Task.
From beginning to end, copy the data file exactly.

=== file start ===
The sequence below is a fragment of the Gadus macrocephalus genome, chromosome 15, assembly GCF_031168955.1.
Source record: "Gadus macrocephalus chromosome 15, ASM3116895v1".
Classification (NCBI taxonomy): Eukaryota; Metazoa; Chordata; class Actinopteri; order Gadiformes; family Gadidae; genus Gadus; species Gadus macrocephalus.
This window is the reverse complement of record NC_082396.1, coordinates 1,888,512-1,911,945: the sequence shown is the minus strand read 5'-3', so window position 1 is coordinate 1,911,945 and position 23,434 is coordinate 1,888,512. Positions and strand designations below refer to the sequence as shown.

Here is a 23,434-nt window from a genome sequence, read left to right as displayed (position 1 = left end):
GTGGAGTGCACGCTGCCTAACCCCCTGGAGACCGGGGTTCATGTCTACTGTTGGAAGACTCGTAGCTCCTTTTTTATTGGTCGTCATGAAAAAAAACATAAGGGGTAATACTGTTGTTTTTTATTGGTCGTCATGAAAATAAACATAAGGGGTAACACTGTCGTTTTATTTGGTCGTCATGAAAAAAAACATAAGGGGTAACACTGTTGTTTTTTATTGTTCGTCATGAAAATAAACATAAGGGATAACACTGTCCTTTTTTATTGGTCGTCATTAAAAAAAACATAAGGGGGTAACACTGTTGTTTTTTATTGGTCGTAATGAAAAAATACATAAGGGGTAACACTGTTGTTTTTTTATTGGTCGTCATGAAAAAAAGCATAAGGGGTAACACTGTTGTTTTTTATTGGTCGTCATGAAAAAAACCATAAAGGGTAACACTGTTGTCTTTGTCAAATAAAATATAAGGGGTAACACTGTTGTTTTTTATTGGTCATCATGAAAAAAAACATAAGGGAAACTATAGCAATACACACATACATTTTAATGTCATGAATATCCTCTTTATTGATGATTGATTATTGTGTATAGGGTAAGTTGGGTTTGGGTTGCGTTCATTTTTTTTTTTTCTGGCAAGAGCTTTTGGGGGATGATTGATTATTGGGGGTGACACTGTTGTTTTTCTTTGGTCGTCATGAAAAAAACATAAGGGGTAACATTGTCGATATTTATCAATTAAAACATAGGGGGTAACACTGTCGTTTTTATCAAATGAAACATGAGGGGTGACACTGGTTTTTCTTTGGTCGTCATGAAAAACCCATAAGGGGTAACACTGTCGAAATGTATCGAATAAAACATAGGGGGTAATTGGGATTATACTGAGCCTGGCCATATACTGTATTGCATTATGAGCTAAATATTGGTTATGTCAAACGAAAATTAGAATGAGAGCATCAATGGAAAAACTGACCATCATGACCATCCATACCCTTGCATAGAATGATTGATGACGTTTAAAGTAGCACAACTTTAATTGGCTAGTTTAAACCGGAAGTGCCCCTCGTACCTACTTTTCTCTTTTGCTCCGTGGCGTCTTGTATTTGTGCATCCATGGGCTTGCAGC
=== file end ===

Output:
The sequence below is a fragment of the Gadus macrocephalus genome, chromosome 15, assembly GCF_031168955.1.
Source record: "Gadus macrocephalus chromosome 15, ASM3116895v1".
Classification (NCBI taxonomy): Eukaryota; Metazoa; Chordata; class Actinopteri; order Gadiformes; family Gadidae; genus Gadus; species Gadus macrocephalus.
This window is the reverse complement of record NC_082396.1, coordinates 1,888,512-1,911,945: the sequence shown is the minus strand read 5'-3', so window position 1 is coordinate 1,911,945 and position 23,434 is coordinate 1,888,512. Positions and strand designations below refer to the sequence as shown.

Here is a 23,434-nt window from a genome sequence, read left to right as displayed (position 1 = left end):
GTGGAGTGCACGCTGCCTAACCCCCTGGAGACCGGGGTTCATGTCTACTGTTGGAAGACTCGTAGCTCCTTTTTTATTGGTCGTCATGAAAAAAAACATAAGGGGTAATACTGTTGTTTTTTATTGGTCGTCATGAAAATAAACATAAGGGGTAACACTGTCGTTTTATTTGGTCGTCATGAAAAAAAACATAAGGGGTAACACTGTTGTTTTTTATTGTTCGTCATGAAAATAAACATAAGGGATAACACTGTCCTTTTTTATTGGTCGTCATTAAAAAAAACATAAGGGGGTAACACTGTTGTTTTTTATTGGTCGTAATGAAAAAATACATAAGGGGTAACACTGTTGTTTTTTTATTGGTCGTCATGAAAAAAAGCATAAGGGGTAACACTGTTGTTTTTTATTGGTCGTCATGAAAAAAACCATAAAGGGTAACACTGTTGTCTTTGTCAAATAAAATATAAGGGGTAACACTGTTGTTTTTTATTGGTCATCATGAAAAAAAACATAAGGGAAACTATAGCAATACACACATACATTTTAATGTCATGAATATCCTCTTTATTGATGATTGATTATTGTGTATAGGGTAAGTTGGGTTTGGGTTGCGTTCATTTTTTTTTTTTCTGGCAAGAGCTTTTGGGGGATGATTGATTATTGGGGGTGACACTGTTGTTTTTCTTTGGTCGTCATGAAAAAAACATAAGGGGTAACATTGTCGATATTTATCAATTAAAACATAGGGGGTAACACTGTCGTTTTTATCAAATGAAACATGAGGGGTGACACTGGTTTTTCTTTGGTCGTCATGAAAAACCCATAAGGGGTAACACTGTCGAAATGTATCGAATAAAACATAGGGGGTAATTGGGATTATACTGAGCCTGGCCATATACTGTATTGCATTATGAGCTAAATATTGGTTATGTCAAACGAAAATTAGAATGAGAGCATCAATGGAAAAACTGACCATCATGACCATCCATACCCTTGCATAGAATGATTGATGACGTTTAAAGTAGCACAACTTTAATTGGCTAGTTTAAACCGGAAGTGCCCCTCGTACCTACTTTTCTCTTTTGCTCCGTGGCGTCTTGTATTTGTGCATCCATGGGCTTGCAGC